Russia’s Foreign Minister said it was necessary to move from words to deeds in the Korean settlement, as reported by Sputnik News.
Lavrov said Russia had invariably advocated the continuation of the joint negotiation process to resolve the entire set of problems on the Korean Peninsula, including nuclear. The minister said Moscow had supported the efforts of Pyongyang, Seoul and Washington to normalize inter-Korean and U.S.-North Korean relations, and assisted partners in their constructive endeavors.
“At the same time, it is important to move from words to deeds, to the practical implementation of the agreements already reached,” Lavrov said in an interview with South Korea’s Yonhap news agency. “Over the past years, there have been many of them – the Joint Statement of the leaders of the DPRK and the United States in Singapore, the Panmunjom and Pyongyang Declarations of President Moon Jae-in and DPRK State Council Chairman Kim Jong Un.”
“Unfortunately, when it came to putting their provisions into practice, it turned out that the parties were not ready for this,” he added.
Lavrov said this had caused a loss of interest in subsequent contacts.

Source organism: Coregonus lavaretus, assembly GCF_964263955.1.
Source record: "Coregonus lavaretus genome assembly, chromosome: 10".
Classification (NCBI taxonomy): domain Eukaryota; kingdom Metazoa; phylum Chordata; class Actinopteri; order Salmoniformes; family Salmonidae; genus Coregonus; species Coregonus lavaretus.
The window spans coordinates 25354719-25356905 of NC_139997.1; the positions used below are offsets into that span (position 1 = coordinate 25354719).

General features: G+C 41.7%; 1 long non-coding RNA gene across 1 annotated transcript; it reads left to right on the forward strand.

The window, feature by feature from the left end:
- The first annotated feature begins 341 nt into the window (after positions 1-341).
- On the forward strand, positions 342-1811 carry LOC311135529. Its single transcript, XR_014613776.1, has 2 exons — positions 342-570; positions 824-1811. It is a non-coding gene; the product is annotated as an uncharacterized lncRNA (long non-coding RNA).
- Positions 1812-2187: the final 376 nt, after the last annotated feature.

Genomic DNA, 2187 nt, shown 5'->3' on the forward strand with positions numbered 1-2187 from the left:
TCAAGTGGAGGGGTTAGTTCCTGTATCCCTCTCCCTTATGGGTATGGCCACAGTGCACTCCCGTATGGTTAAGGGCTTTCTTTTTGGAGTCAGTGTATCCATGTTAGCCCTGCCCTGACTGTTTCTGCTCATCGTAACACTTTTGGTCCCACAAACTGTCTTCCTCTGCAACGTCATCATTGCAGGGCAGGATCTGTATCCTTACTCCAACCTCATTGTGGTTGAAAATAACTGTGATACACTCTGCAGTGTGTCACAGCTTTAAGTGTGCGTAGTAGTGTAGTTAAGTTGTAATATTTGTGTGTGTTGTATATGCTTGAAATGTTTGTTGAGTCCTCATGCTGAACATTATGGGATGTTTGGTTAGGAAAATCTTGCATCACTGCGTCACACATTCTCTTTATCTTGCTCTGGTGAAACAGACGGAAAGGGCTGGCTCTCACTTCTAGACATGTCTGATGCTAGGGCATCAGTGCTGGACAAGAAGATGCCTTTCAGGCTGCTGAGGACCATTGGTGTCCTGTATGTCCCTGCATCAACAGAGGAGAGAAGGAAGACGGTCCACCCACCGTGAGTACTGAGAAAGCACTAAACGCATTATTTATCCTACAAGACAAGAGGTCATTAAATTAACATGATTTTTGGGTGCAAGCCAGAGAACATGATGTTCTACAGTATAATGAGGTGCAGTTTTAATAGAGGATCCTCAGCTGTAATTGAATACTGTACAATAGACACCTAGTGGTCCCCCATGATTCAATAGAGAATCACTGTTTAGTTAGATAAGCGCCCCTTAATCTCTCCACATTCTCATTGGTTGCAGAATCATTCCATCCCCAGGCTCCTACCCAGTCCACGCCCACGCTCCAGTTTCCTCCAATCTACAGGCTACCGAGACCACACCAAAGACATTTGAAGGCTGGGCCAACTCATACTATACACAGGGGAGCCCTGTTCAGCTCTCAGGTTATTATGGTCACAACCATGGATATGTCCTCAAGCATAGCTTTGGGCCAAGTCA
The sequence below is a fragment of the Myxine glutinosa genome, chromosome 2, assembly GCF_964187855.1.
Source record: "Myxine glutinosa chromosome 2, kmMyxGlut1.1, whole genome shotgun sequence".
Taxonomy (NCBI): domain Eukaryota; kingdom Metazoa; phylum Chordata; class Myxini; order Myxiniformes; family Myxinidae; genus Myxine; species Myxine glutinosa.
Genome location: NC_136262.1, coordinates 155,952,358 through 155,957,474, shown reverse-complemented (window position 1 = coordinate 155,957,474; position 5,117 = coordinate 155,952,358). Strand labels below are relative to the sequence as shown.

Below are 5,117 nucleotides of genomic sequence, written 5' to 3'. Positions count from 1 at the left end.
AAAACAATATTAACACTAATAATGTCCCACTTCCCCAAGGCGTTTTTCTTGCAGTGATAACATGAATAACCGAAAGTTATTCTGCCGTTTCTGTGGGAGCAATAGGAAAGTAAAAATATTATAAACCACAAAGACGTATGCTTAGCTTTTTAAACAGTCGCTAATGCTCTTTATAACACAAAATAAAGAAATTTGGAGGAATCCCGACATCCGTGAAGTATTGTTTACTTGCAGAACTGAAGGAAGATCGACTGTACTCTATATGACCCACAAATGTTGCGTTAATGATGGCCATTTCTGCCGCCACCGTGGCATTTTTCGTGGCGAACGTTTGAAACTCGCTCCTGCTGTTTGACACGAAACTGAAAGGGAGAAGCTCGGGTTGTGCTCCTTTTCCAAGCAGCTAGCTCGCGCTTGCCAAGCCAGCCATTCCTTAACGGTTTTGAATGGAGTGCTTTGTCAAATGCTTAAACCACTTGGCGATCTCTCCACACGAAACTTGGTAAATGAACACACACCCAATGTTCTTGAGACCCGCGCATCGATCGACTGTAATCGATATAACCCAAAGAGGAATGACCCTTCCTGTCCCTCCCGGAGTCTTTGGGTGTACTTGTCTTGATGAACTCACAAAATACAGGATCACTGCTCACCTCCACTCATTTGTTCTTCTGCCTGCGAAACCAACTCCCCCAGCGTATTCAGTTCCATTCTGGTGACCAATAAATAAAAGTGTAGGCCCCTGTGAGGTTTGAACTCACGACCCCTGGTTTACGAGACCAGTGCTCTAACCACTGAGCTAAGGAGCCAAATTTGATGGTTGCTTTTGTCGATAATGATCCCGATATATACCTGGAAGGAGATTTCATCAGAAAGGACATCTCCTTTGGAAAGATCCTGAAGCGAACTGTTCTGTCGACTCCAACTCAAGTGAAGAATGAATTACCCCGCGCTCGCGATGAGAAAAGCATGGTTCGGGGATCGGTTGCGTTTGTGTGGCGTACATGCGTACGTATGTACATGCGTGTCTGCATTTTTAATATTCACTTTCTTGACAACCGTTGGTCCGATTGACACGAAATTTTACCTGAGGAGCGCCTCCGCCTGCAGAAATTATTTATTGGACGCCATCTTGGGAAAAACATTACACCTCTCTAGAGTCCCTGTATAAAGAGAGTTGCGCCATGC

“We continue to persuade our partners to simultaneously take small but real steps to meet each other halfway. We are convinced that South and North Korea, like the United States and the DPRK, should focus on normalizing bilateral relations and strengthening mutual trust instead of trying to solve the entire range of long-standing problems of the sub-region at once and only among themselves,” he said.
According to the Russian Foreign Ministry, issues of the final political settlement on the Korean Peninsula should be addressed by South Korea and North Korea with UN assistance.
Lavrov added that in 2017, Russia and China presented a road map for the Korean settlement. Despite the “well-known difficulties” in the negotiations, he said, the parties have reached the third stage of the document implementation – the resumption of multilateral cooperation to resolve the entire range of problems on the peninsula.
“Guided by this logic, we began to develop an appropriate plan of action in 2019, in which we tried to outline the future joint steps of the states involved in four main dimensions: military, political, economic and humanitarian,” Lavrov said.
He added these joint steps could be made in parallel in order to achieve progress in solving certain problems without artificially linking them to each other, but “may require the organization of work in various formats”.